“You see more and more dealerships offering [detail] services to their customers as well,” Loomis said. “I think we’re in a robust industry, and with the advent in the industry of the mobile detailer, as new as that is, I think we’ve got a long growth period coming up.”
Roger Chartier, sales manager at DetailBest.com, likened his customers’ car-care buying habits to the way music is now purchased by the song instead of by the album. “They are curating their detail collection with products they like or wish to try from different vendors,” he said.
In the last couple of years, Chartier has noticed the usage of sealant becoming more common among his customer base. It’s a type of man-made wax that typically lasts a year or two. He explained that there is a difference in appearance between sealant and traditional waxes and said that there’s a growing trend of consumers using both types of products together for a different look.
“One thing people will do if they’re going to a car show is get the best of both worlds,” he said. “We’re seeing people using sealants where they can get the longevity, but they’ll top it with a wax so that they can also get the wet look too. That’s an approach that we have found customers have figured out for themselves by experimenting. We’ve been reading that more professionals are getting into that technique, but it seems that customers were ahead of these gurus and had figured out that approach themselves.”
Regardless of whether consumers choose a sealant, a wax or both, Chartier always advises them to spend some time on preparation. Cleaning the finish and correcting the paintwork is a vital step to getting the desired end result, and so is making sure that you have enough supplies to finish the job.
Loomis also pointed to ceramic coatings as a new advance in appearance chemicals and said they typically last two to five years. Ceramic coatings contain powdered silicon dioxide—better known as sand. The coating gives the vehicle a clarity along with durable protection.
“You usually follow up with a sealant over the top of that for extra gloss and water repellency,” Loomis explained. “And that gets renewed normally, like a sealant would, but the coating under it perfectly protects the paint except for hard impact.”
As with ceramic window tints, many ceramic paint coatings protect against UV rays as well as chemicals. Vehicles treated with a matte finish or vinyl wrap require a different approach. If users aren’t careful, they can ruin specialized finishes with the care products they select. Because of that, some manufacturers such as McKee’s 37 are adapting new products.
“Matte finishes are more prevalent than ever, and they have unique cleaning requirements,” said Nick Rutter, general manager and surface enhancement expert for McKee’s 37. “You cannot use conventional cleaners and waxes on them. That’s why McKee’s 37 Matte Finish Cleaner and Protectant was developed.”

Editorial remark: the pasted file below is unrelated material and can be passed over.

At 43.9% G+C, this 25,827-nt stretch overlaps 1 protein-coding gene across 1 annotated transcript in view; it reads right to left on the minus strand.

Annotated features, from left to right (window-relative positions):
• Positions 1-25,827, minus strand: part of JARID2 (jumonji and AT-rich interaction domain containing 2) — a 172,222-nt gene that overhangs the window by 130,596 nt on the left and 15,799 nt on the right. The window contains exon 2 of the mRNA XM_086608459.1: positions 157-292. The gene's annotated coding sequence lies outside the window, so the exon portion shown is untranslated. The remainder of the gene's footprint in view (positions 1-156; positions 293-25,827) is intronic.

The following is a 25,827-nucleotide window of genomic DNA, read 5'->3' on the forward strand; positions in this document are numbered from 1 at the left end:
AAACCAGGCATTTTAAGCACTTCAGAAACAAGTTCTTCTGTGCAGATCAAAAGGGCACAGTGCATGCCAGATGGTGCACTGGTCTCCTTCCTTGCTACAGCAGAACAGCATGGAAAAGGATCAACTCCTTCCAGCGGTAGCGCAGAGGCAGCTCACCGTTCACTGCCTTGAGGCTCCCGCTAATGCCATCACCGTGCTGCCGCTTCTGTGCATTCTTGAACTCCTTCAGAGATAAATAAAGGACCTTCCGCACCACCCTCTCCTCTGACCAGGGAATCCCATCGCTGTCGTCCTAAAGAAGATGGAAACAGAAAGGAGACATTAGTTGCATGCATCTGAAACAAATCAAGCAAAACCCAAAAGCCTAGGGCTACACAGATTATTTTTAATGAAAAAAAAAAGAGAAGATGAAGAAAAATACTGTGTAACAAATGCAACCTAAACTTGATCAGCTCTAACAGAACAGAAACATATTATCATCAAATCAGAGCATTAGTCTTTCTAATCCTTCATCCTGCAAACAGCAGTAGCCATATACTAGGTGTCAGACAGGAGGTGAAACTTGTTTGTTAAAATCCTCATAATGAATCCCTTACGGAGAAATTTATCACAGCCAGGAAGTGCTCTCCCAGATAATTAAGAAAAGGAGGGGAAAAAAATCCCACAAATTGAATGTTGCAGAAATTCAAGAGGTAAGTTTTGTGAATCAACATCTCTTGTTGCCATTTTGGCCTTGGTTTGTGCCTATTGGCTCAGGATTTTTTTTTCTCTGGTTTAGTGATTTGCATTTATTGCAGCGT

McKee’s 37 said that its matte product is safe for matte vinyl, matte paint, decals, PPFs and clear bras, and it is designed to help prolong the appearance of the finish with a shell of UVA and UVB light absorbers. The spray-and-wipe formula is clear in order to avoid making the vehicle finish appear blotchy or hazy.
Custom Wheel Care
An electronic version of the “WTC Wheel Care Guide” can be downloaded now at www.sema.org/wtc.
Along the same lines, there are a number of customization options for wheels, each requiring its own special touch. Over the last year, SEMA’s Wheel and Tire Council (WTC) developed the “WTC Wheel Care Guide,” intended to educate consumers and industry members about proper care techniques for various wheel
Joe Findeis, president of Wheel Consultants Inc. and the Wheel & Tire Council’s chair, explained that the main goal is to help consumers avoid damaging their new or existing wheels by accidentally using an incorrect cleaning product or method.
“Our goal is to help eliminate a bad experience, which will in turn eliminate dissatisfied customers,” Findeis said. “Happy customers will continue to buy more wheels. When a consumer makes a purchase, it’s a really, really big investment, whether it’s just a standard set of wheels or a complete, hand-built custom set. The main purpose of their purchase of a wheel-and-tire package is usually to enhance the appearance of the vehicle—it’s a fashion industry. In other words, they want to make the car look cool. A damaged, discolored wheel is not cool.”
Inside the “WTC Wheel Care Guide” is a listing of the most common wheel finishes, along with information about appropriate cleaners for each as well as care tips and frequently asked questions. The guide specifically addresses chrome, painted, anodized, plastic and clad, multi-finish and polished or uncoated wheels. The content was compiled by the WTC select committee, comprised of manufacturers, distributors and retailers specializing in the wheel and tire markets. The group also sought the advice of colleagues in the automotive chemical and
The “WTC Wheel Care Guide” is not only aimed at consumers but is also designed to educate sales staffs as they field questions from their customers. Ultimately, the WTC hopes that the resource will be available to consumers at the retail counter while they are browsing and will also be provided with their wheels at the time of purchase.
Manufacturers, retailers, distributors, installers, detailers and other wheel-industry professionals can download the free electronic version of the “WTC Wheel Care Guide” online now at www.sema.org/wtc.